Local cellular recruitment and cytokine production were found to very similar over the kinetics between the three animals. Cells recruited to the site of injection included mainly inflammatory myeloid cells, with statistically significant increases in the number of macrophages, granulocytes, and monocytoid cells (Friedman test; p < 0.05), which increased at 24 and 48 h p.i. compared to baseline (Figure 3A). As expected, the recruitment of inflammatory cells was associated with the local release of inflammatory cytokines and chemokines (Figure 3B). Local levels of a first cluster of pro-inflammatory molecules, including GM-CSF, IL-1β, IL-6, MIP1α, MIP1β, and TNFα, significantly increased (p < 0.05) as early as 24 h p.i. (no earlier time-points were tested), but then rapidly decreased to baseline levels by 72 h. A second cluster of inflammatory cytokines, including MCP1, IL-12/23(p40), IL-8, IL-18, and G-CSF, remained high through 72 h (no later time-point was tested), in contrast to the previous group. These molecules certainly reflect macrophage and granulocyte activity. We also observed an increase in the level of the angiogenic factors TGFα and VEGF, also part of the inflammation process. This cluster also included anti-inflammatory mediators, such as IL-10 and IL-1RA, for which prolonged expression is expected. Finally, cytokines related to an adaptive response, including IL-2 and IL-13, were also detected in this cluster as early as 24 h p.i., indicating that local cells may contribute to the installation of the adaptive response, although no T or B cell recruitment was observed. Adaptive response mediators, including IFN-γ, IL-5, IL-4, IL-15, and IL-17α, were also present in a third cluster, detectable as early as 24 h p.i., which appeared to steadily increase until 72 h p.i. This group also included soluble CD40L, indicating that immunosuppressive factors are also induced, probably as a mechanism to limit the local reaction.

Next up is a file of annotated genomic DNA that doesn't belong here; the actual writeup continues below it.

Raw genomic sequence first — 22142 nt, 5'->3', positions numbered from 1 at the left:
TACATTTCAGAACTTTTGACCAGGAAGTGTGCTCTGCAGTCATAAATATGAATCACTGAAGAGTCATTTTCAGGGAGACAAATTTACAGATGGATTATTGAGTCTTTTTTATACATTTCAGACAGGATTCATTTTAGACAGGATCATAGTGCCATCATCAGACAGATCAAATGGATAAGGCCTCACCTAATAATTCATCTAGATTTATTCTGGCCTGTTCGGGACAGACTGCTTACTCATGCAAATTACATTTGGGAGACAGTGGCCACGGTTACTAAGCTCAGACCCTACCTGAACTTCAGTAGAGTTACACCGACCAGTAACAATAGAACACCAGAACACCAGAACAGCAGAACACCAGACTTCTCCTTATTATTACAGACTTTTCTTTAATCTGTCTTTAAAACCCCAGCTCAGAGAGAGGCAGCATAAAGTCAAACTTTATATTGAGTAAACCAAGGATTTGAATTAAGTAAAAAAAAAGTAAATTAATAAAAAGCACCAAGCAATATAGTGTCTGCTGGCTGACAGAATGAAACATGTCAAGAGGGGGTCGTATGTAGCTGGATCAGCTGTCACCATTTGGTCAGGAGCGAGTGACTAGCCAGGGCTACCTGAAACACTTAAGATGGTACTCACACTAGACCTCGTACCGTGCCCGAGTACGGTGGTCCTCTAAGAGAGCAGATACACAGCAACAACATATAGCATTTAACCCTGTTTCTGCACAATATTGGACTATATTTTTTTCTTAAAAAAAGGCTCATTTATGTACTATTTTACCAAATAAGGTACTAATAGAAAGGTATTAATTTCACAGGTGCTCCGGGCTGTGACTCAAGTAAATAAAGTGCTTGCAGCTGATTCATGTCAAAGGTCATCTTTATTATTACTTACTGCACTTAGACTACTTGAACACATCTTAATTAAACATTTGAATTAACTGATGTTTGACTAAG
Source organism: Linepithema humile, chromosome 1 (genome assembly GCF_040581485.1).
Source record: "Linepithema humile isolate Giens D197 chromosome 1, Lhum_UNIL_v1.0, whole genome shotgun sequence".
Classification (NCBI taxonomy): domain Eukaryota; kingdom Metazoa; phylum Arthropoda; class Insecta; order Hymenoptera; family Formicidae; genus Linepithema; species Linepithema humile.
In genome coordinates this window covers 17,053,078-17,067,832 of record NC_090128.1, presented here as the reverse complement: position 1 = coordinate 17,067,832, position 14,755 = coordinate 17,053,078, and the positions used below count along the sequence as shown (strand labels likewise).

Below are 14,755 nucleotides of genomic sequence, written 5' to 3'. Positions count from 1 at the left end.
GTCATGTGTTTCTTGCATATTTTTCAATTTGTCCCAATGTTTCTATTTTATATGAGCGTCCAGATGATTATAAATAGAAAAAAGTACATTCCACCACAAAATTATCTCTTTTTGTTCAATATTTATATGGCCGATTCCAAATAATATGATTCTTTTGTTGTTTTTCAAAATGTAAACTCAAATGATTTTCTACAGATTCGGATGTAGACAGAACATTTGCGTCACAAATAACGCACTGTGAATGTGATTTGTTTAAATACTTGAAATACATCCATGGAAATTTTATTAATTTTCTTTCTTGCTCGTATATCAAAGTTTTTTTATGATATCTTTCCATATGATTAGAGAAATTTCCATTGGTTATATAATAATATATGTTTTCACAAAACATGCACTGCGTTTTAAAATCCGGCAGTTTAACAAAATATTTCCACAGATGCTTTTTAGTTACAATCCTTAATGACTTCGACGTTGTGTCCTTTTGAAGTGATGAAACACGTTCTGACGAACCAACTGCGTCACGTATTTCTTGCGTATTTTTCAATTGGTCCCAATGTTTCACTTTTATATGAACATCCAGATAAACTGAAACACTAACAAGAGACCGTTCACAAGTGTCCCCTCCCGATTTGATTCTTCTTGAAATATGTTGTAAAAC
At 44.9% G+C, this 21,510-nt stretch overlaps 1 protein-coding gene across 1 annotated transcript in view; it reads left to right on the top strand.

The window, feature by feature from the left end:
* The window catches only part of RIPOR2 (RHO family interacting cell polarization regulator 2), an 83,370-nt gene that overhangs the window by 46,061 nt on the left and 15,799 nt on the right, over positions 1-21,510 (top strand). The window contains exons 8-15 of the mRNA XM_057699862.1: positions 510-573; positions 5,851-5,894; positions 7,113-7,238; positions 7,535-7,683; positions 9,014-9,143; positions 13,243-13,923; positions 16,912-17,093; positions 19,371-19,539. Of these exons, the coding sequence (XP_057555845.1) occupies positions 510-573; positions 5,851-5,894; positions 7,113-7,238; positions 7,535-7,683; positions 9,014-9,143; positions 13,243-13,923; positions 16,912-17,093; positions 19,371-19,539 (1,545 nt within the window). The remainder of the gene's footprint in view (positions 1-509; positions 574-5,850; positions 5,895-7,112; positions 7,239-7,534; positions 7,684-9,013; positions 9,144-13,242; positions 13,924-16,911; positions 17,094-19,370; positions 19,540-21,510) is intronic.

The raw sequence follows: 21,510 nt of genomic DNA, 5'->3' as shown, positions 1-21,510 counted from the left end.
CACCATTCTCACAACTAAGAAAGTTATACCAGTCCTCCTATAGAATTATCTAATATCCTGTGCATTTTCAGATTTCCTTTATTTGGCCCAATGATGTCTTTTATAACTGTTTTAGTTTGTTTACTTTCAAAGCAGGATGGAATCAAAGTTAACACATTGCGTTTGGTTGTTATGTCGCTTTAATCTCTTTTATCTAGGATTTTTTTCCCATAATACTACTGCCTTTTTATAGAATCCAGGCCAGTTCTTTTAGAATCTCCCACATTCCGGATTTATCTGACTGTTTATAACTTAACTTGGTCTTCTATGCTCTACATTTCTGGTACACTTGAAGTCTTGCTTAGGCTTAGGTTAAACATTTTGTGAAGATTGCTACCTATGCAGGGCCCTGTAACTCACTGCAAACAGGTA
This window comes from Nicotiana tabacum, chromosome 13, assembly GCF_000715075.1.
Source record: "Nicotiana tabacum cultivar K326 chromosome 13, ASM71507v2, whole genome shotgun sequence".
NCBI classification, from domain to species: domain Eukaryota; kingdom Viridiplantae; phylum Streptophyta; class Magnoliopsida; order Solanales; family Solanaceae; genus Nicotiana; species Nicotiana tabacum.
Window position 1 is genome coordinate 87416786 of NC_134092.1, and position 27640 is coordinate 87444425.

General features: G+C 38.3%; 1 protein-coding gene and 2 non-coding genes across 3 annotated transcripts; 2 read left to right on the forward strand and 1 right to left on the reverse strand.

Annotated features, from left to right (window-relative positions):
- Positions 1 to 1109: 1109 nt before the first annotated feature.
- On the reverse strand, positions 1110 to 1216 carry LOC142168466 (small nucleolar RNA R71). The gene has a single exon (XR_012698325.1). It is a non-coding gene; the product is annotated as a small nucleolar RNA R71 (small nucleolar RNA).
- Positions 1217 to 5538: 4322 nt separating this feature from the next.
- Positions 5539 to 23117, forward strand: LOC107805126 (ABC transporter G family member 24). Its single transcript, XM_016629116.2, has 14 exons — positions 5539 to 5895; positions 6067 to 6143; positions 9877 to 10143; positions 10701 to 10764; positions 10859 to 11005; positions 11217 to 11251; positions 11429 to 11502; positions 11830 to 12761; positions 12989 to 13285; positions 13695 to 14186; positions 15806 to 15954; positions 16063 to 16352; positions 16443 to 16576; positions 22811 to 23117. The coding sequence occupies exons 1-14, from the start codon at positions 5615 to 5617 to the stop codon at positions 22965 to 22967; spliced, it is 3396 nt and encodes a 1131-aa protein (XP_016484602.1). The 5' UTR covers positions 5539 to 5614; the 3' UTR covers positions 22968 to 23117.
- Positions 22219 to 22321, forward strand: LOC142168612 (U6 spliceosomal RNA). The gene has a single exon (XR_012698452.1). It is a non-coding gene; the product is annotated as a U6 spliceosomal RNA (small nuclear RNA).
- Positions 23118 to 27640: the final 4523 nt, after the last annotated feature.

Figure 3. rMVA injection induces local cellular trafficking and cytokine release. (A) Heatmap representation of the cell counts in skin subset populations discriminated by flow cytometry. Cell populations were automatically sorted following hierarchical clustering represented by the dendrogram on the left. The number of cells was calculated by dividing the number of events by the weight of the biopsy. Values were standardized to display the same range of expression values for each cell population to properly visualize the cell population kinetics. See Figure S3A in Supplementary Material for gating strategies. (B) Heatmap representation of cytokine release in the skin after rMVA injection. Cytokine expression was automatically sorted following hierarchical clustering represented by the dendrogram. Values were standardized to display the same range of expression values for each cytokine to properly visualize the cytokine production kinetics. *0.05 > p-value > 0.01 in Friedman’s test over time.